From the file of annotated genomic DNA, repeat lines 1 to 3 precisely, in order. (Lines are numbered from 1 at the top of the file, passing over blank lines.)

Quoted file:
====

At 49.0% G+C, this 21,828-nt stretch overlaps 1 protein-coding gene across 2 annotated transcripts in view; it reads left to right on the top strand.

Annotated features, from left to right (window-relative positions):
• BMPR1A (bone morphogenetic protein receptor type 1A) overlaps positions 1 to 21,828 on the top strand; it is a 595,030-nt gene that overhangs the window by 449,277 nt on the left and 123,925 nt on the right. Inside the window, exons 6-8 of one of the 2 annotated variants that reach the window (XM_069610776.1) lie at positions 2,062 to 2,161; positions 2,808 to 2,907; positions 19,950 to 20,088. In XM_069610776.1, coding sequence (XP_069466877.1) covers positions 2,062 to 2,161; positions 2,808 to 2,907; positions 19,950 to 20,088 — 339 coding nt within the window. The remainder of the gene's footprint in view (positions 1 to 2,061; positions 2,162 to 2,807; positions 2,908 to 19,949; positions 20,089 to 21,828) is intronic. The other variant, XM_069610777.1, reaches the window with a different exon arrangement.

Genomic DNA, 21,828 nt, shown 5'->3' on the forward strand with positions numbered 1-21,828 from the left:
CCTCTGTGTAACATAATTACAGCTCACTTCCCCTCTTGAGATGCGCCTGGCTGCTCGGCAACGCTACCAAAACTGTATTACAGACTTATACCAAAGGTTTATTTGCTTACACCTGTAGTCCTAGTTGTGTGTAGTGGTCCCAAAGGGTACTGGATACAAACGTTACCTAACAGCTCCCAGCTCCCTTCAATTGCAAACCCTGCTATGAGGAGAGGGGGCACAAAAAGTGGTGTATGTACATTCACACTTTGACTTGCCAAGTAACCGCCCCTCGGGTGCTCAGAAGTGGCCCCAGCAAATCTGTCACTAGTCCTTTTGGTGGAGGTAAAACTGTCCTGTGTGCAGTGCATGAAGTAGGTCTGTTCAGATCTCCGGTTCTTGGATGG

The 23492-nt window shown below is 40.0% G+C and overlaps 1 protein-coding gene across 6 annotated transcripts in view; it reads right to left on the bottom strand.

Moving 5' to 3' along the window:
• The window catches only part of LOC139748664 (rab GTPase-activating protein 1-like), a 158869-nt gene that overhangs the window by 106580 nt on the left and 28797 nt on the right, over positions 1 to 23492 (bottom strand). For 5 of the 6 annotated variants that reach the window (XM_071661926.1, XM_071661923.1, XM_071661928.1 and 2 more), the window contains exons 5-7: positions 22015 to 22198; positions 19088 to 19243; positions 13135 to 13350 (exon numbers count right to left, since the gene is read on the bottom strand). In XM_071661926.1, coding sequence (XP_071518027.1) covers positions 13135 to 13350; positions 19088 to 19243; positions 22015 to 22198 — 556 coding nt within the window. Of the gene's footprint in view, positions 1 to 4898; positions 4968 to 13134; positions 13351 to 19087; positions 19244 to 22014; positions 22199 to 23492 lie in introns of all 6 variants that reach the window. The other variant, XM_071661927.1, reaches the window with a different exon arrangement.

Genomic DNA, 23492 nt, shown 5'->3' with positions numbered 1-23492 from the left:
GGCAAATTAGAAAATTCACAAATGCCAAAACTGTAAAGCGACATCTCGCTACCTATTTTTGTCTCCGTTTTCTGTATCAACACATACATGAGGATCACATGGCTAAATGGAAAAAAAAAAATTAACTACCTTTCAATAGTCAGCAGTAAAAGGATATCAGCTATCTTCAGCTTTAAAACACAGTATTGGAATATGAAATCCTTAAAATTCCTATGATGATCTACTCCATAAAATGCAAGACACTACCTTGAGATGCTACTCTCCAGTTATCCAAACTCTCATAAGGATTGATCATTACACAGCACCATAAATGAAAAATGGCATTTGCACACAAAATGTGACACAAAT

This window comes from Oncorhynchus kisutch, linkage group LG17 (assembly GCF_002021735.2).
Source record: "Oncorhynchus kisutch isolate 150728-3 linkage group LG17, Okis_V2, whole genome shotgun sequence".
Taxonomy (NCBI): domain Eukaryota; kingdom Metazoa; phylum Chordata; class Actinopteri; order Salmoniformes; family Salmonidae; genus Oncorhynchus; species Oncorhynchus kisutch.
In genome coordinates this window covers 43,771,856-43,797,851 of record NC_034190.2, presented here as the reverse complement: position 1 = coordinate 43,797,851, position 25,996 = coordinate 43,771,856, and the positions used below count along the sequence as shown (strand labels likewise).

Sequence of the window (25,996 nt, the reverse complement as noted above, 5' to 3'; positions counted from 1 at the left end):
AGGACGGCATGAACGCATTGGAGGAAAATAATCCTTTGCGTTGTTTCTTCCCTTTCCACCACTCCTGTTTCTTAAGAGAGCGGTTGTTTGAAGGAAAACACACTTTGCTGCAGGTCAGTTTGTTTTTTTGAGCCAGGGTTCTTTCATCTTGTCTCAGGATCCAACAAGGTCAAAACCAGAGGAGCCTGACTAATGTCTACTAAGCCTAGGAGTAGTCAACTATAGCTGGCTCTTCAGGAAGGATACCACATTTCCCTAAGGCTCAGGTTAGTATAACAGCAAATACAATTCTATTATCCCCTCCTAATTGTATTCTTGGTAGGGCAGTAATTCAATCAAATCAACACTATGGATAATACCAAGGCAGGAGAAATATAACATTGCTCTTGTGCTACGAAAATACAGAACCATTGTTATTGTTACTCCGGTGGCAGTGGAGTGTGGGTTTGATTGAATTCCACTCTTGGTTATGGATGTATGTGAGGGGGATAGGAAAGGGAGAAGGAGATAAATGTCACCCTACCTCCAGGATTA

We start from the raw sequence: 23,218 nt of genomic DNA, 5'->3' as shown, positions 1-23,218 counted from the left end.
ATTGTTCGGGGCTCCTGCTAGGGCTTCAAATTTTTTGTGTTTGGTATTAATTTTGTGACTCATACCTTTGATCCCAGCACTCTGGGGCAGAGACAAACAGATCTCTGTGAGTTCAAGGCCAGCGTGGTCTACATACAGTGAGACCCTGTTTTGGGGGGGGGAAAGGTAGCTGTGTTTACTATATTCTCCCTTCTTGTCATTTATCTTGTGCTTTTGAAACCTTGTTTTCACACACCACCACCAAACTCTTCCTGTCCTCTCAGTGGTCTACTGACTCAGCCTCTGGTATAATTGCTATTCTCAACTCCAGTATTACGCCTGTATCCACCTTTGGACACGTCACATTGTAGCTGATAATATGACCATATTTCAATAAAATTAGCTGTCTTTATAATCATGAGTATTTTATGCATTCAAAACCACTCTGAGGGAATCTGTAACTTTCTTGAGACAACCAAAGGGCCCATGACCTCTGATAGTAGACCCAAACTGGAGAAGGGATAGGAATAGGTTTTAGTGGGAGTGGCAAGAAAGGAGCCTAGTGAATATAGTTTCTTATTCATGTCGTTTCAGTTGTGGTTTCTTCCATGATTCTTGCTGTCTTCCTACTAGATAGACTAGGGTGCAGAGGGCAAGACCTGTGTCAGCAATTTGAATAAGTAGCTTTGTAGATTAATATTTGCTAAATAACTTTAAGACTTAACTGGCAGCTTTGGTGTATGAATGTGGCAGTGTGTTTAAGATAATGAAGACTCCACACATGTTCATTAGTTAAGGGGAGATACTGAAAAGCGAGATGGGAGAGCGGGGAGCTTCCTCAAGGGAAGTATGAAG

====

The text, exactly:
At 49.0% G+C, this 21,828-nt stretch overlaps 1 protein-coding gene across 2 annotated transcripts in view; it reads left to right on the top strand.

Annotated features, from left to right (window-relative positions):
• BMPR1A (bone morphogenetic protein receptor type 1A) overlaps positions 1 to 21,828 on the top strand; it is a 595,030-nt gene that overhangs the window by 449,277 nt on the left and 123,925 nt on the right. Inside the window, exons 6-8 of one of the 2 annotated variants that reach the window (XM_069610776.1) lie at positions 2,062 to 2,161; positions 2,808 to 2,907; positions 19,950 to 20,088. In XM_069610776.1, coding sequence (XP_069466877.1) covers positions 2,062 to 2,161; positions 2,808 to 2,907; positions 19,950 to 20,088 — 339 coding nt within the window. The remainder of the gene's footprint in view (positions 1 to 2,061; positions 2,162 to 2,807; positions 2,908 to 19,949; positions 20,089 to 21,828) is intronic. The other variant, XM_069610777.1, reaches the window with a different exon arrangement.